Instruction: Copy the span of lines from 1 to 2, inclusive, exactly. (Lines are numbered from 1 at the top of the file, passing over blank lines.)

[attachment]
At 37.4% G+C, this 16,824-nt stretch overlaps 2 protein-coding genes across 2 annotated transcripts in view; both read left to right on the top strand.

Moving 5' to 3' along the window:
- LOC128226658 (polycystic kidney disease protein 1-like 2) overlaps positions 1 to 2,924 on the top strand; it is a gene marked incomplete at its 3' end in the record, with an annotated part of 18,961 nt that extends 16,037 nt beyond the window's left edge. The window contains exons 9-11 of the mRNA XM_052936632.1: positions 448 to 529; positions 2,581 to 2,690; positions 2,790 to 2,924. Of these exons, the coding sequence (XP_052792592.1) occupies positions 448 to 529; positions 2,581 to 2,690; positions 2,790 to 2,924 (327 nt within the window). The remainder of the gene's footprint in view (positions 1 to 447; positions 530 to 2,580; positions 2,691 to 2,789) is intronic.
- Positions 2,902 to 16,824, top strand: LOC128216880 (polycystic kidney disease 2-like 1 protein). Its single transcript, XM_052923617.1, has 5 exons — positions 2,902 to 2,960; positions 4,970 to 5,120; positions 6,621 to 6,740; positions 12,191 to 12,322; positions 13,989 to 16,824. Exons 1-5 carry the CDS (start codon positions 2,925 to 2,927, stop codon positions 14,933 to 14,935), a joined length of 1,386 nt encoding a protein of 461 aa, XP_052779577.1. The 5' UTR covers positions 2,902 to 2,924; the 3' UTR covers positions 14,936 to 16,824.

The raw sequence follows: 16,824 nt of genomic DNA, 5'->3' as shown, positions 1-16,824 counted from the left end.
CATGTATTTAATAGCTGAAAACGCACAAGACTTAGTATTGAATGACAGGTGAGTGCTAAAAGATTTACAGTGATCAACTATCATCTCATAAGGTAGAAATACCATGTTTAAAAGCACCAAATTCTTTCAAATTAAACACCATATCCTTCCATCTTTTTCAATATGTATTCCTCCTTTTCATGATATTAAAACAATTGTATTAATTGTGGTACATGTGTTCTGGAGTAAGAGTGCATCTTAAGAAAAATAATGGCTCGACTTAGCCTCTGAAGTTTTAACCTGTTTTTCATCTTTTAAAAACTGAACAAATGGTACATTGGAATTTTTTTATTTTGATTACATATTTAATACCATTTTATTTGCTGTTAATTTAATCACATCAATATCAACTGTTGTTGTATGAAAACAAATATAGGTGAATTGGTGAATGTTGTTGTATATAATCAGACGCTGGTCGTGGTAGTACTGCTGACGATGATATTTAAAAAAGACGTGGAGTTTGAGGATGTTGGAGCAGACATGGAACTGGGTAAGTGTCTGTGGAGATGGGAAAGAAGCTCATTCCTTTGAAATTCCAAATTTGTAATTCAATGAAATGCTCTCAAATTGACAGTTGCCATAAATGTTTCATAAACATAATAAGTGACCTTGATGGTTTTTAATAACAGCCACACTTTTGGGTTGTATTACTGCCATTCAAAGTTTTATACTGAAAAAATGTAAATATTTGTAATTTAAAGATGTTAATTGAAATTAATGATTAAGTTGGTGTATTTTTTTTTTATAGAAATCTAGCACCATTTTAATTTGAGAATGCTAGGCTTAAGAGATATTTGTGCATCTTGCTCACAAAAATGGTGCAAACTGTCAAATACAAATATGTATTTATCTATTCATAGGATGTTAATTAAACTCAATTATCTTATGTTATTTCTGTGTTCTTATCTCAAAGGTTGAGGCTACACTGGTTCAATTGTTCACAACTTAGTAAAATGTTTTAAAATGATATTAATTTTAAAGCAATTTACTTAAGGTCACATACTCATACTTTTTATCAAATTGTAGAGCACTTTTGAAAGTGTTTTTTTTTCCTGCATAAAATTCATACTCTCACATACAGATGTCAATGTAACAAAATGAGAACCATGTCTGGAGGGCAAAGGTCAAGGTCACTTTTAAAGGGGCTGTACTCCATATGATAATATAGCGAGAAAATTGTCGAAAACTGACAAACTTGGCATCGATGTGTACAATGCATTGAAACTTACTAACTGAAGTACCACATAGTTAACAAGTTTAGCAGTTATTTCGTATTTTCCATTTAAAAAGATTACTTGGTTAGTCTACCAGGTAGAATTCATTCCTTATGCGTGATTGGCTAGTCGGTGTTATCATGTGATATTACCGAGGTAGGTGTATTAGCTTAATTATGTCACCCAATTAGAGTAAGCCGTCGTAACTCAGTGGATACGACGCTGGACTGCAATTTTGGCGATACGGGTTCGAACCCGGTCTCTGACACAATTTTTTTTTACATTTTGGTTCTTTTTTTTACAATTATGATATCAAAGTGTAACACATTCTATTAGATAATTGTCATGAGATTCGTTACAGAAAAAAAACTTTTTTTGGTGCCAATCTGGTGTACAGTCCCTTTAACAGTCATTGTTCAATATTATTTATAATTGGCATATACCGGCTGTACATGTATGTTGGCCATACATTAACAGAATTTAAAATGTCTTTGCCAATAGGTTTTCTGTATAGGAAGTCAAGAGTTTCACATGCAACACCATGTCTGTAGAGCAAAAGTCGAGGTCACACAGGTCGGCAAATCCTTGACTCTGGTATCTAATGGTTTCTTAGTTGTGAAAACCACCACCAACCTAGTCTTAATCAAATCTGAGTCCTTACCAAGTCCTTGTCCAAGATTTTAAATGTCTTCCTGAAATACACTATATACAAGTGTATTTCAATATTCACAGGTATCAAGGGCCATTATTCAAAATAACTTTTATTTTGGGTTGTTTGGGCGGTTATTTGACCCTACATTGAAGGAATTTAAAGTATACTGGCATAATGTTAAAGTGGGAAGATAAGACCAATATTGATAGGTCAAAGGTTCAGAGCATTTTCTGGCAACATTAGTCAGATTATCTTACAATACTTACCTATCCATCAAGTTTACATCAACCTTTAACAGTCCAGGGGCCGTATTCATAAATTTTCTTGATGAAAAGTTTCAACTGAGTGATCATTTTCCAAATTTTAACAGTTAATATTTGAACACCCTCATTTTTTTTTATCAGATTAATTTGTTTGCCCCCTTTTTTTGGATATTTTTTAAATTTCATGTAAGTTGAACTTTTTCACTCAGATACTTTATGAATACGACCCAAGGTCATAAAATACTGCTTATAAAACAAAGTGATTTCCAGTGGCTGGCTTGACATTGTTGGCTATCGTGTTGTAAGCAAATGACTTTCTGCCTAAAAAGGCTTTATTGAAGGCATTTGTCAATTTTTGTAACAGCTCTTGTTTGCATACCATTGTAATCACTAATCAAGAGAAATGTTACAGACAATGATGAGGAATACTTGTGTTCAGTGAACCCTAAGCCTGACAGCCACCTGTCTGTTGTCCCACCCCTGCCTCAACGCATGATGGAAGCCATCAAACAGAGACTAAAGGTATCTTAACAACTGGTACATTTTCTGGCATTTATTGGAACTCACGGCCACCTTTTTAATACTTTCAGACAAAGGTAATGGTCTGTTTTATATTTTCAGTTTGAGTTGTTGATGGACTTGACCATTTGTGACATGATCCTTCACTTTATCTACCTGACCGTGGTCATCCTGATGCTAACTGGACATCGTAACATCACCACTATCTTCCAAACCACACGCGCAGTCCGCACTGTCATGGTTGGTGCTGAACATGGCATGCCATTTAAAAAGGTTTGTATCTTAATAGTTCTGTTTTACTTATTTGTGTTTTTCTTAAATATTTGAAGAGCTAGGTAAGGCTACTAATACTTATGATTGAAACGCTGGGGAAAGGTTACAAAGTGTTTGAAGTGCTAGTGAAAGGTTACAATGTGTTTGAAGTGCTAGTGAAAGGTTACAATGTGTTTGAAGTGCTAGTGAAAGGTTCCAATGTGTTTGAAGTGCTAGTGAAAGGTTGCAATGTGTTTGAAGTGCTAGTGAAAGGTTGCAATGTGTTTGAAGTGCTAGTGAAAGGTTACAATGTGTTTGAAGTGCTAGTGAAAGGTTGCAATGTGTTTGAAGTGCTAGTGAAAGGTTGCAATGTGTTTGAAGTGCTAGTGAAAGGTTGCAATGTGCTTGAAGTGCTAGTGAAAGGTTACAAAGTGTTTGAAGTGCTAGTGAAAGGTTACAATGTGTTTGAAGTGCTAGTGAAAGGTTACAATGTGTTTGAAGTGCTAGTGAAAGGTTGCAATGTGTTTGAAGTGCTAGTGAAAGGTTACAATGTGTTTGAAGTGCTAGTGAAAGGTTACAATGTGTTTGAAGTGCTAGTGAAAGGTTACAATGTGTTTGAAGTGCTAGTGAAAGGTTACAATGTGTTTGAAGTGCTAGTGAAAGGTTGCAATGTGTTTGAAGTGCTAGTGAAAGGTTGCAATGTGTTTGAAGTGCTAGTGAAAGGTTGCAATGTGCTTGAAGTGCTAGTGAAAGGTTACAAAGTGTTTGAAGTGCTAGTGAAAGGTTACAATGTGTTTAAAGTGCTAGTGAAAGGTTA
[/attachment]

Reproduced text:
At 37.4% G+C, this 16,824-nt stretch overlaps 2 protein-coding genes across 2 annotated transcripts in view; both read left to right on the top strand.

Moving 5' to 3' along the window: